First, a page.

The other day as I was browsing the shelves of the Goodwill, I spotted this muffin tin + knew instantly that I wanted to turn it into a planter. Once I picked up the muffin tin for $1.50 (50% day – look out!), I swung by Lowes and had a wonderful time picking + choosing my succulents.
Click here to see my Vine video of the planting process!
To create this planter, you will need:
- Six succulent plants (I purchased all of mine for less than eight dollars at Lowes)
- 1 muffin tin (the deeper the cups, the better)
- Vinyl Bumpers
- An awl or drill (and drill bit)
After cleaning the muffin tin as best I could (a good rule of thumb for all thrift finds), I flipped it over and punched drainage holes in all six of the cups using a bookbinding awl. Luckily the tin was super easy to punch through, but if yours is thick, I recommend using a drill with a small bit.
From there, I added a vinyl bumper to each of the four corners of the tin to allow for proper drainage. This is key if you prefer living plants.
I then played around with the arrangement of the succulents and placed them in the muffin tin.
Then I began moving the soil around, adding in a handful of small rocks, and finessing each of the plants to my liking. After that I lightly watered the individual plants and called it good. The thing to remember about succulents is that they require minimal watering. In fact, it’s best if you leave them alone until their soil is completely dry. (You can read even more care + keeping tips here!)
So there you have it! A quick + easy Springtime DIY that has yet again fueled my thrift shopping habit! I have plans to make a bunch of these for my wedding and display them amidst other floral centerpieces on our tables. Good times ahead!
This DIY could not be any easier: gloves + gold paint + a flat pencil eraser = festive fingers ready to ‘gram at a moment’s notice!
As wonderful and foolproof as gift cards are, their tiny size sure does tend to spoil the surprise factor when it comes to packaging. I am always looking for ways to “throw off the scent” and using books from thrift stores is my definitely my favorite option. Not only does the recipient receive store credit to their favorite shop (if you play your cards correctly), but they get a free book out of the deal! And we all know how many awesome things a person can do with a book: use it for decor, rip pages out for crafting purposes, upcycle it for another gift, or heck, maybe even read the darn thing! Plus, if the cover art is well-designed (I, for one, always judge books by their covers), it can take the place of decorative gift wrap <—-there’s the recycling fiend in me again!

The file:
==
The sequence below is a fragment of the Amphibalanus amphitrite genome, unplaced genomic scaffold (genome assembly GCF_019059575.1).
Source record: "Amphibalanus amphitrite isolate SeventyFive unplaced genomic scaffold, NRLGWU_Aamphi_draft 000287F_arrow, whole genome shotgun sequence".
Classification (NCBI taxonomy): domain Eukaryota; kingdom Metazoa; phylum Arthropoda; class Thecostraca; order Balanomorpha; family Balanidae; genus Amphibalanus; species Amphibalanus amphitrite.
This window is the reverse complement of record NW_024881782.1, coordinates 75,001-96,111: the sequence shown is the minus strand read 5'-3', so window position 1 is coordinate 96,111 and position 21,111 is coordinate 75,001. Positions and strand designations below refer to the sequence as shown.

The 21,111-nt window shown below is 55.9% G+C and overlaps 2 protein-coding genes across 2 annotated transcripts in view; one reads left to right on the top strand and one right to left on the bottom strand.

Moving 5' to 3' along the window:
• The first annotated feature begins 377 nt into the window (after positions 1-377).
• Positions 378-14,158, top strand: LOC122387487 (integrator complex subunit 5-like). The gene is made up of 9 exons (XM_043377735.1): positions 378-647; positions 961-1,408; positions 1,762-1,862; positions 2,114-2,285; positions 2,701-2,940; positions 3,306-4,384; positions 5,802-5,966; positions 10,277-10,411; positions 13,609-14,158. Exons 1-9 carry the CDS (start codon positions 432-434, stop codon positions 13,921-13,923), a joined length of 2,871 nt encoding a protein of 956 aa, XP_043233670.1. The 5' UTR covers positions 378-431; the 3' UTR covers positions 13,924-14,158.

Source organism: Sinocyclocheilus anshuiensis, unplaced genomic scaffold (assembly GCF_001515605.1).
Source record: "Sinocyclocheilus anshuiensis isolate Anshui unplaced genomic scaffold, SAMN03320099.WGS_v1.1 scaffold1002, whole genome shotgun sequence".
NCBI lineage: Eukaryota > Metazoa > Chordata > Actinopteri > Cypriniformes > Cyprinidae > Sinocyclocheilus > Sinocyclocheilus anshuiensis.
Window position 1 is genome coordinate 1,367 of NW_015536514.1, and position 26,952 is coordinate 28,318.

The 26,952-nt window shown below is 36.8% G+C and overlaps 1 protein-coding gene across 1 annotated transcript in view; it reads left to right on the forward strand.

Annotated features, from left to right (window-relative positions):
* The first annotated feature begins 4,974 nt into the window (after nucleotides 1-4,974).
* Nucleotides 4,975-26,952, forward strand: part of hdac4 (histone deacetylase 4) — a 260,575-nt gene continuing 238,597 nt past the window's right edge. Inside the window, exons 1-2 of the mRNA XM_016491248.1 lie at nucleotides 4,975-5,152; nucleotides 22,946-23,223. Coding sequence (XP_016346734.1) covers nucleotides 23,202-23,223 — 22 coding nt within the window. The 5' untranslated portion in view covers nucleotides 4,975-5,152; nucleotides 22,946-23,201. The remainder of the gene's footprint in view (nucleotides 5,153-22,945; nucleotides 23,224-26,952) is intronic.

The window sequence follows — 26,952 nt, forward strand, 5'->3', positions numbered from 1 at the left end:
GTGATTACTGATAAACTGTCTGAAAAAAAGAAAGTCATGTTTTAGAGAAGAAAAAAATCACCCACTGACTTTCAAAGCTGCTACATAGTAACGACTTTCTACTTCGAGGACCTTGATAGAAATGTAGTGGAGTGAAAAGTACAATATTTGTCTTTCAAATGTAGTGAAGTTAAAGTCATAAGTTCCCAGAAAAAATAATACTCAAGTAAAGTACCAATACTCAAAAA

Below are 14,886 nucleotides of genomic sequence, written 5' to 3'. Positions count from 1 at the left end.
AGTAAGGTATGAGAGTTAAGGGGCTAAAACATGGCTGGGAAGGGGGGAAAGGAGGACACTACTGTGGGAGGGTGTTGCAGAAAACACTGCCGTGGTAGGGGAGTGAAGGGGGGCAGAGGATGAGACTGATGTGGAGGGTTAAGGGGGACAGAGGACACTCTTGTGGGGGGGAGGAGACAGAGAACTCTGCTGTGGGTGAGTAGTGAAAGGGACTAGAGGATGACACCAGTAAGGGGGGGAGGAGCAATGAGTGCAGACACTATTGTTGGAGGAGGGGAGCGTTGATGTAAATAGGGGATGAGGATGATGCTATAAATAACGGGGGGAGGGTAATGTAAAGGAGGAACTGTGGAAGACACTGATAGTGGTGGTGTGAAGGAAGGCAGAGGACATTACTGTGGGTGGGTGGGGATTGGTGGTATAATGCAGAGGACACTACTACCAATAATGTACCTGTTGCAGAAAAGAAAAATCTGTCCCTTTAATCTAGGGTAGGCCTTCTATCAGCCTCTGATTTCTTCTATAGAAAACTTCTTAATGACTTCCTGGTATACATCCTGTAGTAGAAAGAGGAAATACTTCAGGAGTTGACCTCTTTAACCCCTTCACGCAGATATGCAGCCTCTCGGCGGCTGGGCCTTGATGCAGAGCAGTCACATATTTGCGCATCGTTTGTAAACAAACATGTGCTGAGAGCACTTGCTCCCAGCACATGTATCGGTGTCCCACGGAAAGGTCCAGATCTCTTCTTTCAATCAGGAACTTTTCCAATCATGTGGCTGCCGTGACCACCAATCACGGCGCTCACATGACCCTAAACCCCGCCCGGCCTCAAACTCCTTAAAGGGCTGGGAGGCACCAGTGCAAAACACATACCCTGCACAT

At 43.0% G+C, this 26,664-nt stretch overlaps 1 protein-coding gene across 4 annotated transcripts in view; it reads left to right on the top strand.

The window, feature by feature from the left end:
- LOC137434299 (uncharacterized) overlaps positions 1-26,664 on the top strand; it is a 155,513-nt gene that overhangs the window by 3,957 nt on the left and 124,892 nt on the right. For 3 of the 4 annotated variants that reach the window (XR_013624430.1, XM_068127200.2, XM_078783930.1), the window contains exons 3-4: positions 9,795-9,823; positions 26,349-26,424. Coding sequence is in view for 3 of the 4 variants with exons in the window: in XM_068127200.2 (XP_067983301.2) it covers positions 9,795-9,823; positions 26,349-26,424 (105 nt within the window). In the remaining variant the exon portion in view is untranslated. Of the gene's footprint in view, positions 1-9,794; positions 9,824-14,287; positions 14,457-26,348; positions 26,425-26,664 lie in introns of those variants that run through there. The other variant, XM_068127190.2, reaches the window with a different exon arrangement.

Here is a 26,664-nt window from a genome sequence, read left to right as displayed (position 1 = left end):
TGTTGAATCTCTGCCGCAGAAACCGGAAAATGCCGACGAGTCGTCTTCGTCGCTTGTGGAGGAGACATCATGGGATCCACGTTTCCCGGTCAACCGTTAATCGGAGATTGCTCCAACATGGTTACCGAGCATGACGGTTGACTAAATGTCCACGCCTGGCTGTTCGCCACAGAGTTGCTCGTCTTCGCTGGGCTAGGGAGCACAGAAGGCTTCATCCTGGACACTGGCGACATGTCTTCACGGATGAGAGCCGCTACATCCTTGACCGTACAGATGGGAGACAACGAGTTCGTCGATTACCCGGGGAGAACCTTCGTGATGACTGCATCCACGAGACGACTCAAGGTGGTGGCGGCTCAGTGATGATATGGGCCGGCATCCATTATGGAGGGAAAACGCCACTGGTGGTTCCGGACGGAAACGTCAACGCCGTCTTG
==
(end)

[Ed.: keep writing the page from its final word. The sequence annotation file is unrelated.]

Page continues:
The packaging process is super simple. For my gift, I used a book I found at the DI last year in Utah (chosen for it’s aqua hues), yellow felt trimmed on one side with pinking shears, and faux-tinsel yarn. The letter “A” was cut out with my Cameo + adhered to the cover using washi tape. I like to create my own envelopes for the actual gift card using kraft butcher paper (or any paper that folds well), a few stamps, and a little bit of tape, but that’s completely optional. Pretty much as simple as simple gets, right?
Reusable tote bags are a big thing around these here parts. They’re so big, in fact, that when I went to NYC last March, I excitedly bought my mom a canvas grocery bag from the Zabars featured in You’ve Got Mail (“get in another line”) because I knew she would appreciate both the reference AND the usability. So in the spirit of recycling + good packaging (no longer mutually exclusive!), I decided to create a few tote bags for myself and for others this holiday season. Here’s how to create your own tote bag design:
1. Make a stencil. I designed mine in Silhouette Studio and had my Cameo Die-Cutting Machine do the hard work for me. If you don’t have a machine, fear not! You can always use an xacto knife to achieve very similar results.
2. Place a sheet of chipboard / cardboard / heavyweight paper inside your tote. (Note: If your bag needs ironing – ugh, ironing! – do this beforehand. It’ll be worth it, I promise.)
3. Position your stencil over the area you would like to paint and adhere it to the bag with removable tape.